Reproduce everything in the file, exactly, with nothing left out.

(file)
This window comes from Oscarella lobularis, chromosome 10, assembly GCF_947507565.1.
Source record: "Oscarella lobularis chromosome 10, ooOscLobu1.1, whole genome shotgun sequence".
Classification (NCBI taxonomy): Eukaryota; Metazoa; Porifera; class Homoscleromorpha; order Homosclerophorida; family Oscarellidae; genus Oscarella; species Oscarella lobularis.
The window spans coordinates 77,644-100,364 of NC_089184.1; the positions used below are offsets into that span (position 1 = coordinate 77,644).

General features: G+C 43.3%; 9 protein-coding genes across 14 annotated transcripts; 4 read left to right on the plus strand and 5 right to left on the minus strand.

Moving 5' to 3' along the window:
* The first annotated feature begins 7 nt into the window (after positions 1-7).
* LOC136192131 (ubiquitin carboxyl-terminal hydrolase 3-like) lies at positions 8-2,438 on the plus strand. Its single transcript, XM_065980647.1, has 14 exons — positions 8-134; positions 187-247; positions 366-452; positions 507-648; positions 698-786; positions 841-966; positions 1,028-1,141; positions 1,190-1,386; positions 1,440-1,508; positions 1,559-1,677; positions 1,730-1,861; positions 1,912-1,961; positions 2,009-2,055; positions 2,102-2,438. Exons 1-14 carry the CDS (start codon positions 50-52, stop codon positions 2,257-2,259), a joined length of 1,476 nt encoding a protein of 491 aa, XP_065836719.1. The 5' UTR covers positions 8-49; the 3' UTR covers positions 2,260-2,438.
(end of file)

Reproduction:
This window comes from Oscarella lobularis, chromosome 10, assembly GCF_947507565.1.
Source record: "Oscarella lobularis chromosome 10, ooOscLobu1.1, whole genome shotgun sequence".
Classification (NCBI taxonomy): Eukaryota; Metazoa; Porifera; class Homoscleromorpha; order Homosclerophorida; family Oscarellidae; genus Oscarella; species Oscarella lobularis.
The window spans coordinates 77,644-100,364 of NC_089184.1; the positions used below are offsets into that span (position 1 = coordinate 77,644).

General features: G+C 43.3%; 9 protein-coding genes across 14 annotated transcripts; 4 read left to right on the plus strand and 5 right to left on the minus strand.

Moving 5' to 3' along the window:
* The first annotated feature begins 7 nt into the window (after positions 1-7).
* LOC136192131 (ubiquitin carboxyl-terminal hydrolase 3-like) lies at positions 8-2,438 on the plus strand. Its single transcript, XM_065980647.1, has 14 exons — positions 8-134; positions 187-247; positions 366-452; positions 507-648; positions 698-786; positions 841-966; positions 1,028-1,141; positions 1,190-1,386; positions 1,440-1,508; positions 1,559-1,677; positions 1,730-1,861; positions 1,912-1,961; positions 2,009-2,055; positions 2,102-2,438. Exons 1-14 carry the CDS (start codon positions 50-52, stop codon positions 2,257-2,259), a joined length of 1,476 nt encoding a protein of 491 aa, XP_065836719.1. The 5' UTR covers positions 8-49; the 3' UTR covers positions 2,260-2,438.